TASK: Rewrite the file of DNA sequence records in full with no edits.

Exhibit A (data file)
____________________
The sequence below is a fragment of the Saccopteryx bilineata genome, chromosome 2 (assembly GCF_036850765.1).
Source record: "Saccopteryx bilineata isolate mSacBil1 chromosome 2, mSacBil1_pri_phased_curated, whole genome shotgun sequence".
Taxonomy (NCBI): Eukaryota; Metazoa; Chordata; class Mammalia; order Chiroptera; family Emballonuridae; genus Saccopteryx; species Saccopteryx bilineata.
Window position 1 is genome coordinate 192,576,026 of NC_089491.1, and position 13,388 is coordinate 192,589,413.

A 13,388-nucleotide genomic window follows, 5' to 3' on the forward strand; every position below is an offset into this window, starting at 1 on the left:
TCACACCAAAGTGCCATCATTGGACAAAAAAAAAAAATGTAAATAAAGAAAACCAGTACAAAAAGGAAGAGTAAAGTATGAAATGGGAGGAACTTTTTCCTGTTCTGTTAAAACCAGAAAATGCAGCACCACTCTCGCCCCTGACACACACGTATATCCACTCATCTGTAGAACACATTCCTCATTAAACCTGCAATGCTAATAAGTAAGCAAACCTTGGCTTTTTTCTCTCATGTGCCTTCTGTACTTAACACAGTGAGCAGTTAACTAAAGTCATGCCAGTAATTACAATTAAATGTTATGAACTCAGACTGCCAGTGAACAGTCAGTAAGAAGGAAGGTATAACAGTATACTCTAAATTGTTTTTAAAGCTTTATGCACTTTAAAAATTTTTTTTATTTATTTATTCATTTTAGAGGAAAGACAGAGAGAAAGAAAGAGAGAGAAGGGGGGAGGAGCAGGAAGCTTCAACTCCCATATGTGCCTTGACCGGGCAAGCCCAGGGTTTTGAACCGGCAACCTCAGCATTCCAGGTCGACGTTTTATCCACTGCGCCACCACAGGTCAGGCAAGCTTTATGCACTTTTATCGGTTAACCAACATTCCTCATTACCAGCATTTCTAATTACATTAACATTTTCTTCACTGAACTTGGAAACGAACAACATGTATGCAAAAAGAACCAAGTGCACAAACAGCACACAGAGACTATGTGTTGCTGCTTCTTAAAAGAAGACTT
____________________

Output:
The sequence below is a fragment of the Saccopteryx bilineata genome, chromosome 2 (assembly GCF_036850765.1).
Source record: "Saccopteryx bilineata isolate mSacBil1 chromosome 2, mSacBil1_pri_phased_curated, whole genome shotgun sequence".
Taxonomy (NCBI): Eukaryota; Metazoa; Chordata; class Mammalia; order Chiroptera; family Emballonuridae; genus Saccopteryx; species Saccopteryx bilineata.
Window position 1 is genome coordinate 192,576,026 of NC_089491.1, and position 13,388 is coordinate 192,589,413.

A 13,388-nucleotide genomic window follows, 5' to 3' on the forward strand; every position below is an offset into this window, starting at 1 on the left:
TCACACCAAAGTGCCATCATTGGACAAAAAAAAAAAATGTAAATAAAGAAAACCAGTACAAAAAGGAAGAGTAAAGTATGAAATGGGAGGAACTTTTTCCTGTTCTGTTAAAACCAGAAAATGCAGCACCACTCTCGCCCCTGACACACACGTATATCCACTCATCTGTAGAACACATTCCTCATTAAACCTGCAATGCTAATAAGTAAGCAAACCTTGGCTTTTTTCTCTCATGTGCCTTCTGTACTTAACACAGTGAGCAGTTAACTAAAGTCATGCCAGTAATTACAATTAAATGTTATGAACTCAGACTGCCAGTGAACAGTCAGTAAGAAGGAAGGTATAACAGTATACTCTAAATTGTTTTTAAAGCTTTATGCACTTTAAAAATTTTTTTTATTTATTTATTCATTTTAGAGGAAAGACAGAGAGAAAGAAAGAGAGAGAAGGGGGGAGGAGCAGGAAGCTTCAACTCCCATATGTGCCTTGACCGGGCAAGCCCAGGGTTTTGAACCGGCAACCTCAGCATTCCAGGTCGACGTTTTATCCACTGCGCCACCACAGGTCAGGCAAGCTTTATGCACTTTTATCGGTTAACCAACATTCCTCATTACCAGCATTTCTAATTACATTAACATTTTCTTCACTGAACTTGGAAACGAACAACATGTATGCAAAAAGAACCAAGTGCACAAACAGCACACAGAGACTATGTGTTGCTGCTTCTTAAAAGAAGACTT